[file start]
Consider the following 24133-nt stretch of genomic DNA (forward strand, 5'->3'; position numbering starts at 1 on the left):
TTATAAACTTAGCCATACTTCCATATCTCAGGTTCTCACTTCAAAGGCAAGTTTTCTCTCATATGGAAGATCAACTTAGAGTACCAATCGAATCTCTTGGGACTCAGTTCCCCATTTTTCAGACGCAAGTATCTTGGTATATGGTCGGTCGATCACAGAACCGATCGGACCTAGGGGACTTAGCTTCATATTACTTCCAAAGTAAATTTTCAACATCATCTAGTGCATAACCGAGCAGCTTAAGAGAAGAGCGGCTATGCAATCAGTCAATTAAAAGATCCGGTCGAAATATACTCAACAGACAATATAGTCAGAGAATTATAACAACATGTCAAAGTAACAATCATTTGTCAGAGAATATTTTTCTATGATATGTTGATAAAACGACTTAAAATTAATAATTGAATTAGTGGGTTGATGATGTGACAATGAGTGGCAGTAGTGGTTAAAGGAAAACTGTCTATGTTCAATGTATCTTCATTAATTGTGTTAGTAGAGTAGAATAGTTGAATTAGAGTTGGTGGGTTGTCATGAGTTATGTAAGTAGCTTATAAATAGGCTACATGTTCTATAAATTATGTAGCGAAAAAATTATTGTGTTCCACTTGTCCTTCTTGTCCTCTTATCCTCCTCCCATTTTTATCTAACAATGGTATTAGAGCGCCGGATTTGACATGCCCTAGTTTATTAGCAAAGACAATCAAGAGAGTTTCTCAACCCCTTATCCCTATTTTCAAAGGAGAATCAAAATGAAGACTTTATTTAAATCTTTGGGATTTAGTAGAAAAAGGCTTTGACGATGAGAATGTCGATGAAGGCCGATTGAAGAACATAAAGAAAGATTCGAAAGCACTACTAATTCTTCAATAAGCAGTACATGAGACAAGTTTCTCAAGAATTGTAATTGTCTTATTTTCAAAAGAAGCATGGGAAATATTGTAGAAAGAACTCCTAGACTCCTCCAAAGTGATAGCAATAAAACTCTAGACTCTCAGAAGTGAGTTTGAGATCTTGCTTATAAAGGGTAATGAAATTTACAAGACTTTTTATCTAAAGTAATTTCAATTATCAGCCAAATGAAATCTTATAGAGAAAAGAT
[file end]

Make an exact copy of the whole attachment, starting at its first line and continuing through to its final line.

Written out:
Consider the following 24133-nt stretch of genomic DNA (forward strand, 5'->3'; position numbering starts at 1 on the left):
TTATAAACTTAGCCATACTTCCATATCTCAGGTTCTCACTTCAAAGGCAAGTTTTCTCTCATATGGAAGATCAACTTAGAGTACCAATCGAATCTCTTGGGACTCAGTTCCCCATTTTTCAGACGCAAGTATCTTGGTATATGGTCGGTCGATCACAGAACCGATCGGACCTAGGGGACTTAGCTTCATATTACTTCCAAAGTAAATTTTCAACATCATCTAGTGCATAACCGAGCAGCTTAAGAGAAGAGCGGCTATGCAATCAGTCAATTAAAAGATCCGGTCGAAATATACTCAACAGACAATATAGTCAGAGAATTATAACAACATGTCAAAGTAACAATCATTTGTCAGAGAATATTTTTCTATGATATGTTGATAAAACGACTTAAAATTAATAATTGAATTAGTGGGTTGATGATGTGACAATGAGTGGCAGTAGTGGTTAAAGGAAAACTGTCTATGTTCAATGTATCTTCATTAATTGTGTTAGTAGAGTAGAATAGTTGAATTAGAGTTGGTGGGTTGTCATGAGTTATGTAAGTAGCTTATAAATAGGCTACATGTTCTATAAATTATGTAGCGAAAAAATTATTGTGTTCCACTTGTCCTTCTTGTCCTCTTATCCTCCTCCCATTTTTATCTAACAATGGTATTAGAGCGCCGGATTTGACATGCCCTAGTTTATTAGCAAAGACAATCAAGAGAGTTTCTCAACCCCTTATCCCTATTTTCAAAGGAGAATCAAAATGAAGACTTTATTTAAATCTTTGGGATTTAGTAGAAAAAGGCTTTGACGATGAGAATGTCGATGAAGGCCGATTGAAGAACATAAAGAAAGATTCGAAAGCACTACTAATTCTTCAATAAGCAGTACATGAGACAAGTTTCTCAAGAATTGTAATTGTCTTATTTTCAAAAGAAGCATGGGAAATATTGTAGAAAGAACTCCTAGACTCCTCCAAAGTGATAGCAATAAAACTCTAGACTCTCAGAAGTGAGTTTGAGATCTTGCTTATAAAGGGTAATGAAATTTACAAGACTTTTTATCTAAAGTAATTTCAATTATCAGCCAAATGAAATCTTATAGAGAAAAGAT